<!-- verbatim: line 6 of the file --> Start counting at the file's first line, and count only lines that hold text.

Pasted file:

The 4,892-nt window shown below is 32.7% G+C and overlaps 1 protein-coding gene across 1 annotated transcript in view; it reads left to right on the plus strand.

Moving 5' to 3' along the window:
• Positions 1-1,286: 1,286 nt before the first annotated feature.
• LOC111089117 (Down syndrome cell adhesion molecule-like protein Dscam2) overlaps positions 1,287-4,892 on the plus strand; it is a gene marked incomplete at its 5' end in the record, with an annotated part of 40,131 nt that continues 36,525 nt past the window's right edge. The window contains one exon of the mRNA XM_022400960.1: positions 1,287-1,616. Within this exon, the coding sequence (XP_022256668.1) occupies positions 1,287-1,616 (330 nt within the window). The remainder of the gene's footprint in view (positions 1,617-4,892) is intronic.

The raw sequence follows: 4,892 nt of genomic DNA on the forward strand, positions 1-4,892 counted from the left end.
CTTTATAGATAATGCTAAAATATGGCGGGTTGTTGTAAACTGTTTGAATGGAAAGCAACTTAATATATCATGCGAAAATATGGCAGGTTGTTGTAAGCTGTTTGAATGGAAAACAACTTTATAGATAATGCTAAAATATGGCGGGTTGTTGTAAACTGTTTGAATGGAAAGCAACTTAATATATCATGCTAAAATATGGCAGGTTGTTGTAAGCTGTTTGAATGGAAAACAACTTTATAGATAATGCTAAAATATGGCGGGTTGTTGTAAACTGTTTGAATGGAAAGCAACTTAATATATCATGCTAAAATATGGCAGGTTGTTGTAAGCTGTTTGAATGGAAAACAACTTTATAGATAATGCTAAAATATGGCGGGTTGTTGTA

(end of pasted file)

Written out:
CTTTATAGATAATGCTAAAATATGGCGGGTTGTTGTAAACTGTTTGAATGGAAAGCAACTTAATATATCATGCGAAAATATGGCAGGTTGTTGTAAGCTGTTTGAATGGAAAACAACTTTATAGATAATGCTAAAATATGGCGGGTTGTTGTAAACTGTTTGAATGGAAAGCAACTTAATATATCATGCTAAAATATGGCAGGTTGTTGTAAGCTGTTTGAATGGAAAACAACTTTATAGATAATGCTAAAATATGGCGGGTTGTTGTAAACTGTTTGAATGGAAAGCAACTTAATATATCATGCTAAAATATGGCAGGTTGTTGTAAGCTGTTTGAATGGAAAACAACTTTATAGATAATGCTAAAATATGGCGGGTTGTTGTA